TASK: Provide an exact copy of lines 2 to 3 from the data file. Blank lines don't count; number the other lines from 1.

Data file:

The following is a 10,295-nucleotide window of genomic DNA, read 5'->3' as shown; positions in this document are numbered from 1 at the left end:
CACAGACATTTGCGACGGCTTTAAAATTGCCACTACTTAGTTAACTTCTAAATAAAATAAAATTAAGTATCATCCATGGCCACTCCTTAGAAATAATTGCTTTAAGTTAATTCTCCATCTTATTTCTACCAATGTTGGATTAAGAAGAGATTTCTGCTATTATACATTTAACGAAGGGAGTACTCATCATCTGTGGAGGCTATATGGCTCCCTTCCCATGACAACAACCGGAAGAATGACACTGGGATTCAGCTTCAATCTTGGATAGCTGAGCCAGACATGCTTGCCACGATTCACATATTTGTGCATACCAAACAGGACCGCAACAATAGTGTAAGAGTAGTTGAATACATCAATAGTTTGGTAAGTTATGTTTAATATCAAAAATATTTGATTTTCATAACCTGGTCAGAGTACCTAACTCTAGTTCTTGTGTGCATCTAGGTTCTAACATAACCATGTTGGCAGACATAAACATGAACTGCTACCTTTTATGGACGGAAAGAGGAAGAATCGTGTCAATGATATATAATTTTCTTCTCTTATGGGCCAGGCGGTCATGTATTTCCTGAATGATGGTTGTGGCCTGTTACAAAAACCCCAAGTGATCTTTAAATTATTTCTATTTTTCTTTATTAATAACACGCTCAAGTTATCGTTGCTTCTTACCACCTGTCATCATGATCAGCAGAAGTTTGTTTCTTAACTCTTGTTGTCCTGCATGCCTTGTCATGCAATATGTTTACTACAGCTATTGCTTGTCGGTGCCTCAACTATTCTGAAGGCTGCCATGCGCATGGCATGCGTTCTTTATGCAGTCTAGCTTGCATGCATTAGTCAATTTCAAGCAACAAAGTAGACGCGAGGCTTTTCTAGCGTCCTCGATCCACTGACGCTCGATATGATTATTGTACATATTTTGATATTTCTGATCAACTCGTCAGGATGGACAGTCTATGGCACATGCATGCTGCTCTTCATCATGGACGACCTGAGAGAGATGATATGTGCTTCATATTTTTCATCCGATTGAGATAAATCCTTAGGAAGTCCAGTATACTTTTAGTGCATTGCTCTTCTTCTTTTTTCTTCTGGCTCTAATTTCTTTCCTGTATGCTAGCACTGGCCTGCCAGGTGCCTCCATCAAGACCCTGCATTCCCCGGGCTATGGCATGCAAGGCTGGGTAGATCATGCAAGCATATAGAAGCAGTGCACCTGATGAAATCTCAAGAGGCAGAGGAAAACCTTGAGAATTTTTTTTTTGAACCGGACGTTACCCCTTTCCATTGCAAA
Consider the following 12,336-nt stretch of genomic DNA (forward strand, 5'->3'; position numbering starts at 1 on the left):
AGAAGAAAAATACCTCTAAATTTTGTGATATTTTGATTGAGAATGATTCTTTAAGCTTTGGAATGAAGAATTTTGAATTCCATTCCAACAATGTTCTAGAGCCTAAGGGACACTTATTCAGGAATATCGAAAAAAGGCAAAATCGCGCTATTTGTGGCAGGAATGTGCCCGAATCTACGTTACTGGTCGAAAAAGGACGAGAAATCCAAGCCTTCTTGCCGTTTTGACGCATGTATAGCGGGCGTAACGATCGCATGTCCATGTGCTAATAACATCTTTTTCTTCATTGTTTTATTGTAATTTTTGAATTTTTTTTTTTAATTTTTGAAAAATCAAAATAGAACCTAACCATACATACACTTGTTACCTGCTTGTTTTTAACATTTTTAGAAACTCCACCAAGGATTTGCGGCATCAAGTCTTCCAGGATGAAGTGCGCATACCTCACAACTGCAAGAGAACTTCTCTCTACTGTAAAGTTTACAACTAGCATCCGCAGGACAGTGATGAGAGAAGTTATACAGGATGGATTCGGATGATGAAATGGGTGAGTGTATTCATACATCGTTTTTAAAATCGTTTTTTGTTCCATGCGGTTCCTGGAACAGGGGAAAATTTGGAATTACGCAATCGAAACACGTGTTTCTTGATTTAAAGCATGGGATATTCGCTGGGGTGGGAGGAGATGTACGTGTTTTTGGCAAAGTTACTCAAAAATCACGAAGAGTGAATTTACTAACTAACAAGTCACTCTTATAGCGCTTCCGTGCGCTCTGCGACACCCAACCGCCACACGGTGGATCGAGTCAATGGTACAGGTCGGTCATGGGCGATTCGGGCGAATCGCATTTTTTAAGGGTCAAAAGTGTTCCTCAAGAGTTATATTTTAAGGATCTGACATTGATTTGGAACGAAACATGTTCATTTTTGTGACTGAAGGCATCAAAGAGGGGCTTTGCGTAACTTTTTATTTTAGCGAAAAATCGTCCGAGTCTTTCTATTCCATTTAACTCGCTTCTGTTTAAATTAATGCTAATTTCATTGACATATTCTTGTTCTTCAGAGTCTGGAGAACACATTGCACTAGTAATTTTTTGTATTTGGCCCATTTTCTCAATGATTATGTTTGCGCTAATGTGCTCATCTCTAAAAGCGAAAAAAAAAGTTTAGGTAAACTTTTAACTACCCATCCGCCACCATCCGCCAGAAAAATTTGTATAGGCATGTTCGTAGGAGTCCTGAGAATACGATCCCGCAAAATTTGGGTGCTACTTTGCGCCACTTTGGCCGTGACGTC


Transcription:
CACAGACATTTGCGACGGCTTTAAAATTGCCACTACTTAGTTAACTTCTAAATAAAATAAAATTAAGTATCATCCATGGCCACTCCTTAGAAATAATTGCTTTAAGTTAATTCTCCATCTTATTTCTACCAATGTTGGATTAAGAAGAGATTTCTGCTATTATACATTTAACGAAGGGAGTACTCATCATCTGTGGAGGCTATATGGCTCCCTTCCCATGACAACAACCGGAAGAATGACACTGGGATTCAGCTTCAATCTTGGATAGCTGAGCCAGACATGCTTGCCACGATTCACATATTTGTGCATACCAAACAGGACCGCAACAATAGTGTAAGAGTAGTTGAATACATCAATAGTTTGGTAAGTTATGTTTAATATCAAAAATATTTGATTTTCATAACCTGGTCAGAGTACCTAACTCTAGTTCTTGTGTGCATCTAGGTTCTAACATAACCATGTTGGCAGACATAAACATGAACTGCTACCTTTTATGGACGGAAAGAGGAAGAATCGTGTCAATGATATATAATTTTCTTCTCTTATGGGCCAGGCGGTCATGTATTTCCTGAATGATGGTTGTGGCCTGTTACAAAAACCCCAAGTGATCTTTAAATTATTTCTATTTTTCTTTATTAATAACACGCTCAAGTTATCGTTGCTTCTTACCACCTGTCATCATGATCAGCAGAAGTTTGTTTCTTAACTCTTGTTGTCCTGCATGCCTTGTCATGCAATATGTTTACTACAGCTATTGCTTGTCGGTGCCTCAACTATTCTGAAGGCTGCCATGCGCATGGCATGCGTTCTTTATGCAGTCTAGCTTGCATGCATTAGTCAATTTCAAGCAACAAAGTAGACGCGAGGCTTTTCTAGCGTCCTCGATCCACTGACGCTCGATATGATTATTGTACATATTTTGATATTTCTGATCAACTCGTCAGGATGGACAGTCTATGGCACATGCATGCTGCTCTTCATCATGGACGACCTGAGAGAGATGATATGTGCTTCATATTTTTCATCCGATTGAGATAAATCCTTAGGAAGTCCAGTATACTTTTAGTGCATTGCTCTTCTTCTTTTTTCTTCTGGCTCTAATTTCTTTCCTGTATGCTAGCACTGGCCTGCCAGGTGCCTCCATCAAGACCCTGCATTCCCCGGGCTATGGCATGCAAGGCTGGGTAGATCATGCAAGCATATAGAAGCAGTGCACCTGATGAAATCTCAAGAGGCAGAGGAAAACCTTGAGAATTTTTTTTTTGAACCGGACGTTACCCCTTTCCATTGCAAA
Consider the following 12,336-nt stretch of genomic DNA (forward strand, 5'->3'; position numbering starts at 1 on the left):